‘Millennials’ has been the buzzword of the last several years as marketers have been trying to understand that generation and how to address their radically different purchasing behaviors. Now enter an equally complex generation: Generation Z. Who are they? Defined as individuals born between 1997-2011, its oldest members are just about to enter the workforce while its youngest members are still being censored on YouTube. Not to be underestimated, Gen Z expected to account for 40% of all shoppers by 2020.
The infamous words parents and authority figures hear from younger generations. In this case, it is actually somewhat true. While similar to millennials, Gen Z is more accepting and more diverse than its predecessors. According to the Census Bureau, 48% of Gen Z is non-Caucasian, more than any previous generation. They’re more willing to embrace relationships with different races and are more likely to have friends of a different sexual orientation.
How does this impact brand loyalty? Gen Z expects brands to not only understand their diversity, but to embrace it as thoughtfully as they have. This means that insensitive marketing initiatives will have more direct impact on a brand’s bottom line than it has in the past, making it more difficult to recover (see: Pepsi’s Kendall Jenner ad and H&M’s sweatshirt selection).
Gen Z is hesitant to give a brand their loyalty and quick to take it away. Brands and retailers must find ways to communicate with Gen Z that embraces their diversity in an authentic way.
In today’s climate, many brands are hesitant to take a stand on social and political issues, but are feeling continued pressure from millennials and Gen Z to do just that. Younger consumers want to connect with brands that take a stand and want to make the world a better place. However, this is much easier said than done, with brands running the risk of stepping over the line and coming across as disingenuous, like Pepsi’s ad. Rather than erring on the side of caution out of fear of being offensive, brands should instead focus on standing for what they believe in.
Brands like Patagonia have been vocal about their beliefs that directly reflect their brand, which in this case were national monument rollbacks. Other brands like Burger King have taken a stand on a controversial issues that don’t have as clear of a tie to their brand, but that resonated with consumers. Gen Z’s brand loyalty isn’t bought, but earned. Brands that can take a genuine stand on important issues to this generation will earn their loyalty.
Brands are no longer successful in gaining customer loyalty by being the loudest and most visible. Gen Z is the first generation to grow up truly mobile-first. Even most millennials remember a time without internet and smartphones. Gen Z has been bombarded with marketing messages for as long as they can remember and have become a generation of marketing skeptics.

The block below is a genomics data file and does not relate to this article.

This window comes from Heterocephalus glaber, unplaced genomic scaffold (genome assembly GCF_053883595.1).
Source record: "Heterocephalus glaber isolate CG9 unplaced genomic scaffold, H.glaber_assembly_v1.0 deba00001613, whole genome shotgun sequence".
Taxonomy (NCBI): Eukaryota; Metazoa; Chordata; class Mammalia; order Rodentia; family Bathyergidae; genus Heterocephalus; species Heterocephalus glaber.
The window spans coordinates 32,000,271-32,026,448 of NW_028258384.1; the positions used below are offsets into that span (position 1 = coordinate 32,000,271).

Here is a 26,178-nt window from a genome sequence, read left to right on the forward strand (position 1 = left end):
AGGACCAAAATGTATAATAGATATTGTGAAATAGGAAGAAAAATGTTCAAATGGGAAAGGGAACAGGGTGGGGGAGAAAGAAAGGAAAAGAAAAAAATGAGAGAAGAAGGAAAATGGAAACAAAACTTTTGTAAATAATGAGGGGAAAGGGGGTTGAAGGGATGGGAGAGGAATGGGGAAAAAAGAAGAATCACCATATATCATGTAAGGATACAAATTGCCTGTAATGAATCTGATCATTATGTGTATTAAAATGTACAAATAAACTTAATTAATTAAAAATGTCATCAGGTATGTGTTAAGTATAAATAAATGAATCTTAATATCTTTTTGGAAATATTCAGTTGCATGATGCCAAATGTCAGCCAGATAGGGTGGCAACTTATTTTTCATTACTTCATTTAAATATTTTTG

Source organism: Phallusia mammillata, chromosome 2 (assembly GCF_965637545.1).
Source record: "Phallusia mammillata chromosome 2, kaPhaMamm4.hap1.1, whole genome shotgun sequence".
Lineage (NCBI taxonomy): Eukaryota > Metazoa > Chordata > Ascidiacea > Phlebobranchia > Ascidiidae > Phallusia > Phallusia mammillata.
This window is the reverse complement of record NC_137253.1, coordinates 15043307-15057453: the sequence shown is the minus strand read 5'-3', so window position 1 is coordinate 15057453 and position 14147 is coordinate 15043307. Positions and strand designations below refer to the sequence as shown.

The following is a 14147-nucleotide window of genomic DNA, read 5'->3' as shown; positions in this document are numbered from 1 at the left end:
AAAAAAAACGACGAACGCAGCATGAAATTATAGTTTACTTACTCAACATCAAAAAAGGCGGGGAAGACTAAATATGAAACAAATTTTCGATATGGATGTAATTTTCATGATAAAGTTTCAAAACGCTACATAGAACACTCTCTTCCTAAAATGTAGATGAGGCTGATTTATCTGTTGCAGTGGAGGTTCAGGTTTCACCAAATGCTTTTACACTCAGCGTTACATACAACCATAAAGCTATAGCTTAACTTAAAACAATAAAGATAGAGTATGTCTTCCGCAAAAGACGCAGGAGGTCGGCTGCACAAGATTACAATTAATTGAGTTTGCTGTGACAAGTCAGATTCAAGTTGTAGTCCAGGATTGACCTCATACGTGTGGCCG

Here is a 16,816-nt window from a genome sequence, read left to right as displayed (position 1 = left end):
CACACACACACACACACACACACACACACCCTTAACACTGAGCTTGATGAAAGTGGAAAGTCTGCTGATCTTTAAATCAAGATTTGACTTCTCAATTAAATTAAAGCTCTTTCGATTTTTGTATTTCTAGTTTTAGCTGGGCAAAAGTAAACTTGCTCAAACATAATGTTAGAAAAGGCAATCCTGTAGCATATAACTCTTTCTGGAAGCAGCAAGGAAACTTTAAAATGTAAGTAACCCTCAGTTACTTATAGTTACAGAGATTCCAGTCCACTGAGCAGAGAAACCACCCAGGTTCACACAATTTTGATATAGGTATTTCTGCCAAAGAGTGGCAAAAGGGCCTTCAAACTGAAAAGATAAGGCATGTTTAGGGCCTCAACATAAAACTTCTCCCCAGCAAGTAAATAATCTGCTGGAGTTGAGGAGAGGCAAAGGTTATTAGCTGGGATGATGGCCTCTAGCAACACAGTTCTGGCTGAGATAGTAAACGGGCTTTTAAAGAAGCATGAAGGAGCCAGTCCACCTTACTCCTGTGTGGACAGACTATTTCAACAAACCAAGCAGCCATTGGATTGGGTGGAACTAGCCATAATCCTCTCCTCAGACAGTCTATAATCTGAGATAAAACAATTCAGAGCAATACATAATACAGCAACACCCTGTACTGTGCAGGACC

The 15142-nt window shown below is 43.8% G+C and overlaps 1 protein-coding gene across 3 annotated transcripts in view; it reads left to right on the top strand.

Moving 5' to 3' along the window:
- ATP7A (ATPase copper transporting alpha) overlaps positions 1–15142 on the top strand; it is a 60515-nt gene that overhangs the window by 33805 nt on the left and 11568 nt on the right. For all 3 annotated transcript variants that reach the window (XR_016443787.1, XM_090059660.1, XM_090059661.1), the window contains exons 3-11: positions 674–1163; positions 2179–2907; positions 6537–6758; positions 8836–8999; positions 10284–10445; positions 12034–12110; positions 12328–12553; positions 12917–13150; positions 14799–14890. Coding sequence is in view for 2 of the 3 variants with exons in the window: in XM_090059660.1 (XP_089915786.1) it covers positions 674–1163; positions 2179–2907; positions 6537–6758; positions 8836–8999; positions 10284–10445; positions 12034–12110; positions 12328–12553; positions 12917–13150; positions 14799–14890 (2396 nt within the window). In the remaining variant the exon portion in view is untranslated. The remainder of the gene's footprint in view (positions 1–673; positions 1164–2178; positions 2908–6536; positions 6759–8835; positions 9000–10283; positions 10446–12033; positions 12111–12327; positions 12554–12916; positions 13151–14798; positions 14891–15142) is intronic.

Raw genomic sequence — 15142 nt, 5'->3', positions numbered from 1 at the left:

Gen Z is willing to share their data with brands if it means that they’ll receive more personalized marketing messages. They’re willing to hear brands talk about themselves, but that can’t be ALL brands say. This is a generation that grew up with online communities being a commodity and want their relationships with brands to be more than a one-way conversation. Gen Z wants to consume brand content without feeling like they’re being sold to, which is where personalization plays a major role.
This is where communicating with Gen Z through various channels is an important factor in getting messaging across. Approximately 80% of Gen Z say their purchasing decisions are influenced by what they see on social media. This generation is more likely to interact with a brand on social media, but is also more likely to disengage if that interaction is inauthentic, or if the brand is slow to respond.
"You cannot keep the department store model of 1975 and have it work through 2025." - Ray Hartjen, Director of Content Marketing and PR at RetailNext
While technology has been rapidly evolving, many brands and retailers have struggled to keep pace not only with the technology itself, but also with the changing consumer expectations that have resulted from it. As a digitally native generation, Gen Z is an example of the “Amazon effect,” in which they expect constant reinvention and innovation from brands.
Diverse, mobile-first and socially conscious, Gen Z, like its predecessor, millennials, will continue to challenge traditional marketing strategies. Authenticity and personalization can make all of the difference when it comes to attracting and maintaining Gen Z’s attention and brand loyalty.